Redeemer‘s single player campaign has a fairly in-depth, but rather cliche story. To be honest, playing the game makes me think of the Retired Military Specialist sketch by Key & Peele. Though Vasily is nearly the exact opposite of Decker, I cannot shake the comparison. Retired trained killer goes into isolation because their violent pasts haunt them, then their past comes back and they have to become the violent person they’ve worked so hard to leave behind, once again. It’s basically Rambo, and I don’t like that it takes place in an Asian-ish Monk Temple. I’m not quite sure what Vasily is, as it remains ambiguous, and I’m not going to complain about so SJW white savior complex issue. I’m just really upset about the logic behind a temple full of master martial artists getting slaughtered in droves. These guys do nothing but train and live a life that supports their training, but some mercenary army comes and takes them ALL out? Not even with like special weapons or tactics- nah- they can win in hand-to-hand combat and just slit their throats. It’s nonsense. HUGE PLOT HOLE. Then Vasily literally goes around ripping these faceless goons into pieces. The balance of power and ability is grossly tipped and doesn’t make sense. The set-up is cliche, the approach is just as un-originally misguided, and any redeeming narrative is drowned out by this illogical execution. I mean, adding one equally bad ass monk, who say ended up being Vasily’s mentor, who constantly beat the crap out of him in training and helped focus his distraught and skills into a zen-like fighting style and existence would add legitimacy to his current skill set and not make the entire temple seem like a bunch of pansies. Like in the Last Samurai. Plus, it could potentially give players a second player to play as, which I think is essential to top-down brawlers, or at the very least provide necessary context and martyr for Vasily’s story. Picture it, the mentor that helped Vasily find piece, taking on hordes of the enemy, then taken out by a punk-ass who uses a punk-ass tactic and becomes Vasily’s focal point. Cliche, but at least it validates everything and is far better than giving Vasily a thin thread of connection to these people. He calls them all brother like some two-bit Randy Savage. When Randy Savage called me brother, I got giddy; when Vasily says brother, I think, “Bruh, you don’t know me.”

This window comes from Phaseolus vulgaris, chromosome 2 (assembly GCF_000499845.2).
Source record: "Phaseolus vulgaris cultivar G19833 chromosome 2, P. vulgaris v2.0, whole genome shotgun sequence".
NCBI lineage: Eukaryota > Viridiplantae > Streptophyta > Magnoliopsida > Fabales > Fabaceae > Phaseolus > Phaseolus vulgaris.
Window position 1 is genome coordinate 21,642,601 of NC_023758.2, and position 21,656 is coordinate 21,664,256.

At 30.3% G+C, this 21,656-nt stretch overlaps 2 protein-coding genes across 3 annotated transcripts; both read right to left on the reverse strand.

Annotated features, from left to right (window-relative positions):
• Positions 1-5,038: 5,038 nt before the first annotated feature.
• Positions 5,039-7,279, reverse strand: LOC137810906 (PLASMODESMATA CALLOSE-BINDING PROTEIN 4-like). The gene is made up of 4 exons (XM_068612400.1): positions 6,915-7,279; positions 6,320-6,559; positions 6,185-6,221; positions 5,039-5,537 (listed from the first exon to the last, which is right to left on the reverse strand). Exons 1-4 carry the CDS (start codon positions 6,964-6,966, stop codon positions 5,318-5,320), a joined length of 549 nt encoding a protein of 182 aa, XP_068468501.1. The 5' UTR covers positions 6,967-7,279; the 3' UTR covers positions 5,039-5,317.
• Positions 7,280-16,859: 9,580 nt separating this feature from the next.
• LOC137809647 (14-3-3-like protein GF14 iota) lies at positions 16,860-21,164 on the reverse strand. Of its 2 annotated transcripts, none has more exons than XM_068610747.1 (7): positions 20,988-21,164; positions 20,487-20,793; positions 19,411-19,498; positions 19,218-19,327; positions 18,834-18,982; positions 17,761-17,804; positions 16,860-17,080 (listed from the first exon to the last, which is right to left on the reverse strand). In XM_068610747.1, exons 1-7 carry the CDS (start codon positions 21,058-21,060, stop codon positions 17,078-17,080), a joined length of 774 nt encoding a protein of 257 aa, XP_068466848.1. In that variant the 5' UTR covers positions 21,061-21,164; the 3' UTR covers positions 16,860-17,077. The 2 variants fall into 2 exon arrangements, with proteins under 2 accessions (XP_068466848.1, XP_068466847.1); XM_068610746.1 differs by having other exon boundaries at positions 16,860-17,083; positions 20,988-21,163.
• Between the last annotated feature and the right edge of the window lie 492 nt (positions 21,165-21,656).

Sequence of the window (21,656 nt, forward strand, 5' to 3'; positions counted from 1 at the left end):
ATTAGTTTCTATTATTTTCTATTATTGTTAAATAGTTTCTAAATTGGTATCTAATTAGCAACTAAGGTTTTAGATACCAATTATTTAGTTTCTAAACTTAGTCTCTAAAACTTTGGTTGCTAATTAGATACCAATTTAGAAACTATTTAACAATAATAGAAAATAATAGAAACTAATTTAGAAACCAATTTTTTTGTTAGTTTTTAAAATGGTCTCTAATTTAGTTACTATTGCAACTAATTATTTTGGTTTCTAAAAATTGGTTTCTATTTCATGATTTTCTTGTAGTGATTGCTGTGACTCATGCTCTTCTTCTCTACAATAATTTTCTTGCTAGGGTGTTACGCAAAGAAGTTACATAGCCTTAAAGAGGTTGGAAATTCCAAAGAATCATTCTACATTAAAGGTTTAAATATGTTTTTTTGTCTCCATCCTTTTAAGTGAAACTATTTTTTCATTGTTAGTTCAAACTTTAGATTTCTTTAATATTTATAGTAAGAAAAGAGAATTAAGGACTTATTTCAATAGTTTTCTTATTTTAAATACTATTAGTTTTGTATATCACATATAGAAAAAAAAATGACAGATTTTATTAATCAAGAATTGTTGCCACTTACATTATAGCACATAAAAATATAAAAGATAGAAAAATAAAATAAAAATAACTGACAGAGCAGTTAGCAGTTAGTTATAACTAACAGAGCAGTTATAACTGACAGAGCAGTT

However, the story isn’t really the reason to play Redeemer, gameplay is and it is solid. The combos are intuitive, the pick-up and use of weapons are quick and seamless, and the integration of the environment into your fighting is as natural as walking. Players are also able to perform stealth kills, which adds for an enjoyable variation that can lead to some epic set-ups. For a brawler, it actually does feel like you have an expert in multiple forms of combat and takedowns even if you’re just button mashing. I am particularly fond of using the shotgun to blow a hole through enemy formations, then getting right into the thick of the horde and using power attacks to punch through from the inside, out. I’m also a fan of stealth killing an enemy so that another nearby enemy can see/hear it so they come running then promptly slaughtered into with an environmental hazard. There are a lot of variations of mayhem and violence you can cause, and it’s glorious.